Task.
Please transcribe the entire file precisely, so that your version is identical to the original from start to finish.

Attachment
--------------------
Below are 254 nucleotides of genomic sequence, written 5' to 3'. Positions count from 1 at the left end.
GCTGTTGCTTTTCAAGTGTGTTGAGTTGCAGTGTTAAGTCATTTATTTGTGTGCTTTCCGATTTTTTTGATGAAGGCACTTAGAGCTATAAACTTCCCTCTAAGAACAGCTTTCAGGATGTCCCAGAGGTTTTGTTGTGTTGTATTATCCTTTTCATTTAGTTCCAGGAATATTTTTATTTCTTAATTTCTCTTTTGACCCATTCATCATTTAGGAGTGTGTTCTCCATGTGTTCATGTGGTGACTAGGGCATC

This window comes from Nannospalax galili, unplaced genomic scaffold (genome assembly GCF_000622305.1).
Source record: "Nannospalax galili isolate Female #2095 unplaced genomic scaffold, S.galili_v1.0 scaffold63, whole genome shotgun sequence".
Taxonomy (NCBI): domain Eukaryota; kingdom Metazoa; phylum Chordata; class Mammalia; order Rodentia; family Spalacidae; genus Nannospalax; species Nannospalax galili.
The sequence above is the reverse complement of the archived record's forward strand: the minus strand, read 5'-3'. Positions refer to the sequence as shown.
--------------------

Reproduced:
Below are 254 nucleotides of genomic sequence, written 5' to 3'. Positions count from 1 at the left end.
GCTGTTGCTTTTCAAGTGTGTTGAGTTGCAGTGTTAAGTCATTTATTTGTGTGCTTTCCGATTTTTTTGATGAAGGCACTTAGAGCTATAAACTTCCCTCTAAGAACAGCTTTCAGGATGTCCCAGAGGTTTTGTTGTGTTGTATTATCCTTTTCATTTAGTTCCAGGAATATTTTTATTTCTTAATTTCTCTTTTGACCCATTCATCATTTAGGAGTGTGTTCTCCATGTGTTCATGTGGTGACTAGGGCATC

This window comes from Nannospalax galili, unplaced genomic scaffold (genome assembly GCF_000622305.1).
Source record: "Nannospalax galili isolate Female #2095 unplaced genomic scaffold, S.galili_v1.0 scaffold63, whole genome shotgun sequence".
Taxonomy (NCBI): domain Eukaryota; kingdom Metazoa; phylum Chordata; class Mammalia; order Rodentia; family Spalacidae; genus Nannospalax; species Nannospalax galili.
The sequence above is the reverse complement of the archived record's forward strand: the minus strand, read 5'-3'. Positions refer to the sequence as shown.